Home Articles Mr Armageddon: carnage, fines will hit marketers, agencies over adtech, data from GDPR, ACCC
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Mr Armageddon: carnage, fines will hit marketers, agencies over adtech, data from GDPR, ACCC

If you think GDPR has proven a soggy biscuit, influential privacy activist Dr Johnny Ryan might make you think twice. He’s warning of a systemic upheaval to online advertising and user data collection from the EU’s General Data Protection Regulation (GDPR)…and the ACCC. It’s not happened yet but it’s coming. Like those who were ignored predicting the 2008 global financial crisis, think hard on this one. 

“Brands are fully at risk. They don’t realise this yet. They are data controllers. Article 5 [GDPR] says you basically can’t broadcast personal data. You have to know where it’s going to end up…you couldn’t radio broadcast that personal data and a bid request when it’s over an ad exchange is pretty much that.”

– Dr Johnny Ryan, Chief Policy Officer, Brave Software

You need to know this:
  • EU privacy activists are aggressively lodging hundreds of complaints against online advertising practices; regulators are signalling more aggressive responses
  • Brands and marketers are “fully at risk” of prosecution, not just adtech operatives and the tech duopoly
  • The online ad industry has been lured into a false sense of security – it’s taking a while but GDPR regulators will bite hard   
  • EU regulators will prosecute marketers as “data controllers” with full liability, even if their agency, data partners, or others, are doing the work 
  • Real Time Bidding (RTB) is under a huge cloud – it collects, trades and broadcasts personal data and is under intense regulatory scrutiny for GDPR breaches
  • Targeting users in the “long tail” of cheaper websites with tracking data is in doubt   
  • Cross-device tracking unlikely to survive, threatening user data capture and frequency capping
  • Personalised tracking and targeting fundamentally challenged; contextual programmatic targeting likely to return in force.          
Saving privacy Ryan

Watch out for Dr Johnny Ryan, if you’re anywhere near the digital media or data supply chain.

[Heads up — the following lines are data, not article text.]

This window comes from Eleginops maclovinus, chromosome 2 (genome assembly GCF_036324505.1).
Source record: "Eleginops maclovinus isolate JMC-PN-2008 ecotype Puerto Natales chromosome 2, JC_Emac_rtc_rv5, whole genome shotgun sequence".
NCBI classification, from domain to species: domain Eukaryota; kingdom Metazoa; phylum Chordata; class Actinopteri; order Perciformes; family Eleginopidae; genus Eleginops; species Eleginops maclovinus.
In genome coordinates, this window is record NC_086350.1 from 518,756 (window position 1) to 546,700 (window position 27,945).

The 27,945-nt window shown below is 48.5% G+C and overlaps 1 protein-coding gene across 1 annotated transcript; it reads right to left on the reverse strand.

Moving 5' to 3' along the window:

Sought out by journalists, and increasingly politicians and regulators for his ability to cut through the often bewildering complexity and opaqueness of digital marketing and advertising practices, Ryan is seen as a troublemaker by many in the online industry, adtech operatives, and big tech, particularly. 

One week Ryan could be in Washington skewering the online ad business for its intrusive user tracking and data collection practices to a US Senate committee, the next he’s priming UK and Irish regulators on privacy complaints that he and others like University College London’s tech policy researcher Michael Veale have lodged to establish precedents on GDPR breaches. In the UK and Ireland, only individuals can make GDPR complaints while entities and organisations can in other EU countries.

Real Time Bidding “perverse”

Only a few weeks ago the UK Information Commissioner’s Office described real time bidding as a world of “perverse incentives” in which being “intrusive” is rewarded by better ad prices.  

Ryan, who is chief policy officer for the privacy-skewing web browser, Brave, created by the inventor of Javascript, Brendan Eich, says the market is buying an increasing proportion of online media that “puts the marketer on the hook”.  

He cites a recent case at the European Court of Justice which puts liability on companies that feature Facebook’s “Like” button on their websites to warn users that their personal data is being sent to the social media network.   

“From that case, we have this understanding that if you’re a marketer and you can cause data processing to happen, even if it’s your agency who runs the campaign using some technology, then you’re a data controller, a joint controller,” says Ryan. “Under GDPR, I think it’s Article 82, a data controller is fully liable in the case of damages that come out of infringement to this regulation.  

“People are buying an increasing proportion of their ads that put marketers on the hook. It exposes brands to risk.”

– Dr Johnny Ryan

“The regulators are very, very cautious. They move very slowly and very carefully … brands are fully at risk. They don’t realise this yet.  People are buying an increasing proportion of their ads that put marketers on the hook. It exposes brands to risk.”

Real Time Bidding (RTB) is another area which Ryan says is in serious doubt under GDPR, and possibly Australia depending on how the Federal government acts on the recommendations from the ACCC’s Digital Platforms Inquiry. Some like Brian O’Kelley, the founder of AppNexus, acquired recently by AT&T and rebadged Xandr,  says you “can’t stop targeting and keep doing RTB”, in light of the pressure coming on the practice in Europe. Says Ryan: “If you want to use RTB for all its problems, and I’m thinking of fraud here in particular, you still can. You just have to make sure there’s no personal data in the bid request. That’s an easy fix.”

Cross-device tracking dead

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